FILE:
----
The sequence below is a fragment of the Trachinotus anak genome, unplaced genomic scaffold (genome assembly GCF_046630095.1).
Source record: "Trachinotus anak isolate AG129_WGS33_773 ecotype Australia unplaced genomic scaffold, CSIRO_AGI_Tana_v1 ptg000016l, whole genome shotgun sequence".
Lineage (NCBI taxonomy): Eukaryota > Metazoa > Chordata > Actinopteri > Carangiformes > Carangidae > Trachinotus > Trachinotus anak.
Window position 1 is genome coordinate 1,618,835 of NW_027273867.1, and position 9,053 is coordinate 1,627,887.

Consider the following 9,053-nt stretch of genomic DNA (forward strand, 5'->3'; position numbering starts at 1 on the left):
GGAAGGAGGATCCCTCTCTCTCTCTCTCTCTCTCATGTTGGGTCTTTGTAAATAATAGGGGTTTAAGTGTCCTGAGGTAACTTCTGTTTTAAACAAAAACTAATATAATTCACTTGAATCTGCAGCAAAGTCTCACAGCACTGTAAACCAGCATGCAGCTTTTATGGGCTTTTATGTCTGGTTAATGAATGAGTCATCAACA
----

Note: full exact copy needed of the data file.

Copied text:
The sequence below is a fragment of the Trachinotus anak genome, unplaced genomic scaffold (genome assembly GCF_046630095.1).
Source record: "Trachinotus anak isolate AG129_WGS33_773 ecotype Australia unplaced genomic scaffold, CSIRO_AGI_Tana_v1 ptg000016l, whole genome shotgun sequence".
Lineage (NCBI taxonomy): Eukaryota > Metazoa > Chordata > Actinopteri > Carangiformes > Carangidae > Trachinotus > Trachinotus anak.
Window position 1 is genome coordinate 1,618,835 of NW_027273867.1, and position 9,053 is coordinate 1,627,887.

Consider the following 9,053-nt stretch of genomic DNA (forward strand, 5'->3'; position numbering starts at 1 on the left):
GGAAGGAGGATCCCTCTCTCTCTCTCTCTCTCTCATGTTGGGTCTTTGTAAATAATAGGGGTTTAAGTGTCCTGAGGTAACTTCTGTTTTAAACAAAAACTAATATAATTCACTTGAATCTGCAGCAAAGTCTCACAGCACTGTAAACCAGCATGCAGCTTTTATGGGCTTTTATGTCTGGTTAATGAATGAGTCATCAACA